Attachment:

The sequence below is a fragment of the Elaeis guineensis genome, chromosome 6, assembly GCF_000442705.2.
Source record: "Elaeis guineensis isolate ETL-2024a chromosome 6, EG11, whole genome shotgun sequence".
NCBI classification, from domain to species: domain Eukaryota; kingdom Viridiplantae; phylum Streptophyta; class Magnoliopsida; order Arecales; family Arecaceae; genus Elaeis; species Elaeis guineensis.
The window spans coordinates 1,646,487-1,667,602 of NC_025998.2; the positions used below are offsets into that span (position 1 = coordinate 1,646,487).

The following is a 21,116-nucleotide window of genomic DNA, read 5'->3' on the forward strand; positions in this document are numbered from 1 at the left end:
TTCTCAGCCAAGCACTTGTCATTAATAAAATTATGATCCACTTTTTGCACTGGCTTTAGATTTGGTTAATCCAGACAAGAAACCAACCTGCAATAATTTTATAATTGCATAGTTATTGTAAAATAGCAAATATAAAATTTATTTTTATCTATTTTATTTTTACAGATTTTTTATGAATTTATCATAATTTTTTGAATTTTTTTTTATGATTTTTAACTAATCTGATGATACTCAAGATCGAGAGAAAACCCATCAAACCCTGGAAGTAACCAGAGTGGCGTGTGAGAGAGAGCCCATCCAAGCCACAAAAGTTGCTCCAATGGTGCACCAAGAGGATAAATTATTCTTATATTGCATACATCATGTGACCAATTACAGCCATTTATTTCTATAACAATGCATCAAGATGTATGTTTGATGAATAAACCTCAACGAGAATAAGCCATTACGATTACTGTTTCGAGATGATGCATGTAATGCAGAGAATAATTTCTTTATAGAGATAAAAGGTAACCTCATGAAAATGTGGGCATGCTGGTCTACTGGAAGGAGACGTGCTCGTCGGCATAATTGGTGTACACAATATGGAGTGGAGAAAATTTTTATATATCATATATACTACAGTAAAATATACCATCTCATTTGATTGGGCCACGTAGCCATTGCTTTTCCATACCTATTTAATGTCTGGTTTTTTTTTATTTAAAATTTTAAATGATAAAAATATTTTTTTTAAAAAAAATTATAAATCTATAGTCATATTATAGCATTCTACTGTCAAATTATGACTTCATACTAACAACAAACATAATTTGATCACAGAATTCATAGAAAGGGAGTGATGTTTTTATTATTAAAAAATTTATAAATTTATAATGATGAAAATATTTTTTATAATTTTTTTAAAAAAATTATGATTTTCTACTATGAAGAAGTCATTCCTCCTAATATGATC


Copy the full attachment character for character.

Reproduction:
The sequence below is a fragment of the Elaeis guineensis genome, chromosome 6, assembly GCF_000442705.2.
Source record: "Elaeis guineensis isolate ETL-2024a chromosome 6, EG11, whole genome shotgun sequence".
NCBI classification, from domain to species: domain Eukaryota; kingdom Viridiplantae; phylum Streptophyta; class Magnoliopsida; order Arecales; family Arecaceae; genus Elaeis; species Elaeis guineensis.
The window spans coordinates 1,646,487-1,667,602 of NC_025998.2; the positions used below are offsets into that span (position 1 = coordinate 1,646,487).

The following is a 21,116-nucleotide window of genomic DNA, read 5'->3' on the forward strand; positions in this document are numbered from 1 at the left end:
TTCTCAGCCAAGCACTTGTCATTAATAAAATTATGATCCACTTTTTGCACTGGCTTTAGATTTGGTTAATCCAGACAAGAAACCAACCTGCAATAATTTTATAATTGCATAGTTATTGTAAAATAGCAAATATAAAATTTATTTTTATCTATTTTATTTTTACAGATTTTTTATGAATTTATCATAATTTTTTGAATTTTTTTTTATGATTTTTAACTAATCTGATGATACTCAAGATCGAGAGAAAACCCATCAAACCCTGGAAGTAACCAGAGTGGCGTGTGAGAGAGAGCCCATCCAAGCCACAAAAGTTGCTCCAATGGTGCACCAAGAGGATAAATTATTCTTATATTGCATACATCATGTGACCAATTACAGCCATTTATTTCTATAACAATGCATCAAGATGTATGTTTGATGAATAAACCTCAACGAGAATAAGCCATTACGATTACTGTTTCGAGATGATGCATGTAATGCAGAGAATAATTTCTTTATAGAGATAAAAGGTAACCTCATGAAAATGTGGGCATGCTGGTCTACTGGAAGGAGACGTGCTCGTCGGCATAATTGGTGTACACAATATGGAGTGGAGAAAATTTTTATATATCATATATACTACAGTAAAATATACCATCTCATTTGATTGGGCCACGTAGCCATTGCTTTTCCATACCTATTTAATGTCTGGTTTTTTTTTATTTAAAATTTTAAATGATAAAAATATTTTTTTTAAAAAAAATTATAAATCTATAGTCATATTATAGCATTCTACTGTCAAATTATGACTTCATACTAACAACAAACATAATTTGATCACAGAATTCATAGAAAGGGAGTGATGTTTTTATTATTAAAAAATTTATAAATTTATAATGATGAAAATATTTTTTATAATTTTTTTAAAAAAATTATGATTTTCTACTATGAAGAAGTCATTCCTCCTAATATGATC